Interurban railroads were electrically-powered trains that connected communities together.
During the late nineteenth century, some Ohio business owners and communities began to build interurban railroads. The lines usually extended only a few miles between nearby towns. The interurbans provided a quick and cheap alternative to regular railroads, canals, or horses. While the interurban railroads primarily transported people from one location to another, they also carried farmers' crops and business owners' products.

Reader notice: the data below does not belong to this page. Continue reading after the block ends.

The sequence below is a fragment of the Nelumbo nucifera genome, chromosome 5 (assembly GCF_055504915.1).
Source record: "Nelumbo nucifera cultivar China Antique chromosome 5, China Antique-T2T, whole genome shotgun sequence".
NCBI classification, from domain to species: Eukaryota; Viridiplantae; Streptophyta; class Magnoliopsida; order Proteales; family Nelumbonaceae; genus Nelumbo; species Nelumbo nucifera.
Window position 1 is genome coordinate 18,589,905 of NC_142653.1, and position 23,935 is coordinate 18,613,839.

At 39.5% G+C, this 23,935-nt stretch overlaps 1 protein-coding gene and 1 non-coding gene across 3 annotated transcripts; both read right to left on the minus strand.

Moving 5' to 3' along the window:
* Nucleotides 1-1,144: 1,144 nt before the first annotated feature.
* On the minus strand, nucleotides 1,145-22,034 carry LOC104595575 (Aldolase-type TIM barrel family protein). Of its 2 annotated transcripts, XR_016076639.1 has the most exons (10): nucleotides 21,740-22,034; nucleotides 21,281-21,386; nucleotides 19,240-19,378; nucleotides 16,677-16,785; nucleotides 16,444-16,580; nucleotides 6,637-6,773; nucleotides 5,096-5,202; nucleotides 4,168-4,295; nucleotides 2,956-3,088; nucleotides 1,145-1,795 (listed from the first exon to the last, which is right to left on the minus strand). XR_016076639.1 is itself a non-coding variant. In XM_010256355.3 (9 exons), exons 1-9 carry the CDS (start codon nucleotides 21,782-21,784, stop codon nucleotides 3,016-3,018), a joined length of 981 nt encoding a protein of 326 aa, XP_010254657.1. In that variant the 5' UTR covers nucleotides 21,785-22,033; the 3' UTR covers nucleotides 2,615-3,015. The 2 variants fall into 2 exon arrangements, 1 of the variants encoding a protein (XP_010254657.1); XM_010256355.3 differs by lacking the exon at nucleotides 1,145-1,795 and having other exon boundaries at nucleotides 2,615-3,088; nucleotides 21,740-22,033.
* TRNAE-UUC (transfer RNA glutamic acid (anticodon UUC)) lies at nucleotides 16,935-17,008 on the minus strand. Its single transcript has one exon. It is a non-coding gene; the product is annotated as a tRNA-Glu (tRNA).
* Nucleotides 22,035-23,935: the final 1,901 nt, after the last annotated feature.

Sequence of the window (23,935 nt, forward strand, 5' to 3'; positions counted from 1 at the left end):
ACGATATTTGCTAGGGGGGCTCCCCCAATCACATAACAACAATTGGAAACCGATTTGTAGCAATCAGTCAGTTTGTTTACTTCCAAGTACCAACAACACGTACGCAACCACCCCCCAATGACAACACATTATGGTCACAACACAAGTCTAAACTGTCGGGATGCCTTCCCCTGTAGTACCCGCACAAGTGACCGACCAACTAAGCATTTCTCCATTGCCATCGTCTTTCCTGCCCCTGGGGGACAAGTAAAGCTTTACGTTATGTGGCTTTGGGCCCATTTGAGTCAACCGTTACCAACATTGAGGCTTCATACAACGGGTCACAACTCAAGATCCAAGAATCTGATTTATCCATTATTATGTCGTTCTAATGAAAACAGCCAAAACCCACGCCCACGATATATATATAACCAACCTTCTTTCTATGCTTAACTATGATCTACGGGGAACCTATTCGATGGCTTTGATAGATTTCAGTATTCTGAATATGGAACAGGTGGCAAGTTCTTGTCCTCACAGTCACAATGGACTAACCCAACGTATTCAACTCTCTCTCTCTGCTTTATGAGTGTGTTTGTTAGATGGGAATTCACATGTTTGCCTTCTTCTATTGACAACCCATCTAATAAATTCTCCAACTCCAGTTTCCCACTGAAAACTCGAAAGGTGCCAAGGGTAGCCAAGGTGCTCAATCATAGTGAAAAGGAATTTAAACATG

The first interurban line in the United States connected Newark and Granville, Ohio. The most profitable and heavily utilized line in Ohio was the ABC (Akron, Bedford, and Cleveland) Line. Construction was completed on this interurban in 1895. By World War I, 2,798 miles of track existed within Ohio. Ohio's mileage exceeded the next closest state by approximately one thousand miles. Unfortunately for interurban companies, the advent of the automobile quickly caused these types of railroads to become unpopular among travelers. By the early 1930s, most interurban lines in Ohio had ceased operation.